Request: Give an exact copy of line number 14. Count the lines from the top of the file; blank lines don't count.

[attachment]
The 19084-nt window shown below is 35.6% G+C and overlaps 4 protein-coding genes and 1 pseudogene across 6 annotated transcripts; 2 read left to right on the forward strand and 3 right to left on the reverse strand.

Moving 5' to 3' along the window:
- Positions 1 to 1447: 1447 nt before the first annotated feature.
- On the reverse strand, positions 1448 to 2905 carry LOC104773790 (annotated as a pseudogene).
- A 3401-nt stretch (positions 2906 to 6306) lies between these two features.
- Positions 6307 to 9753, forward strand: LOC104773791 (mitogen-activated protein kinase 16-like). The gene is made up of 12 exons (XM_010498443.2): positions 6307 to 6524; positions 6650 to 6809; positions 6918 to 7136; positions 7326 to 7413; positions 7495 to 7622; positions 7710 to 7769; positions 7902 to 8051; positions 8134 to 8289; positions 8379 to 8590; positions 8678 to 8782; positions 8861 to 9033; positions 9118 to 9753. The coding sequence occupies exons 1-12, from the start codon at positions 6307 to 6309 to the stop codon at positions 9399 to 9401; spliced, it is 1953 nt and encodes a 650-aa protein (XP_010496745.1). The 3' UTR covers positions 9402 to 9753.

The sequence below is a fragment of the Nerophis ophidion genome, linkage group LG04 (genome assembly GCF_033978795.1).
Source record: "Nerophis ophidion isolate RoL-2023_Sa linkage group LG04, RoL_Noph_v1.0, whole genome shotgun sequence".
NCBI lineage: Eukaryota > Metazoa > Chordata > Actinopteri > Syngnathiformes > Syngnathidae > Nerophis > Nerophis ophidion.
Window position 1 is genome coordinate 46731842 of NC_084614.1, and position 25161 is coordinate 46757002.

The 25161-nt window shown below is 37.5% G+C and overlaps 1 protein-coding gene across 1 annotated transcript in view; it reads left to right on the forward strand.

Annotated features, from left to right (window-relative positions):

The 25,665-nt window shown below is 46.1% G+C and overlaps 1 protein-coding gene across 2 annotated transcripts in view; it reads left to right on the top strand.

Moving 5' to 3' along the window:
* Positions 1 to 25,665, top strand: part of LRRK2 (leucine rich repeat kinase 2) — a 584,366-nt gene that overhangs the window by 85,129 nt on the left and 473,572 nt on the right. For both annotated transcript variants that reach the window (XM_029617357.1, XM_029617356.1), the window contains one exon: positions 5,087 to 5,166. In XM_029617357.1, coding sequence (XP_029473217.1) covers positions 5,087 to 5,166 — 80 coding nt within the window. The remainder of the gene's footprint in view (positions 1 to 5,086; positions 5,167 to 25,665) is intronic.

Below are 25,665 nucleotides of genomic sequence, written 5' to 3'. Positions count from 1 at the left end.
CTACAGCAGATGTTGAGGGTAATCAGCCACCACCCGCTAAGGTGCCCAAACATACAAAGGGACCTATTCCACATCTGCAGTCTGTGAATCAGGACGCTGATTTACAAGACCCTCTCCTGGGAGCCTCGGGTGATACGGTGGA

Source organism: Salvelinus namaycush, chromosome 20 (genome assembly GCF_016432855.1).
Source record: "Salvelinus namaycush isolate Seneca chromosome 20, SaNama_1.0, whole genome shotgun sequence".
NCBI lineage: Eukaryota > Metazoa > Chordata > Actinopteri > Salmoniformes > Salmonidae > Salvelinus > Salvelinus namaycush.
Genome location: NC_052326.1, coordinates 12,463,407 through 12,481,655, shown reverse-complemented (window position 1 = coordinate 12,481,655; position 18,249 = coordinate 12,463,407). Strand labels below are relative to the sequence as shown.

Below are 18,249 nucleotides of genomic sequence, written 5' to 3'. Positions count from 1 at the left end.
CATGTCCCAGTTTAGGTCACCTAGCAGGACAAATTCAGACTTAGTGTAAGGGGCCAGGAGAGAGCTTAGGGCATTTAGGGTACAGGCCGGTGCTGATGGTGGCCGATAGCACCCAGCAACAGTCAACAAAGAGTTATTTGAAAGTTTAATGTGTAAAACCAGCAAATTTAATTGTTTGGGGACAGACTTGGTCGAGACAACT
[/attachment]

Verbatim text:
Moving 5' to 3' along the window: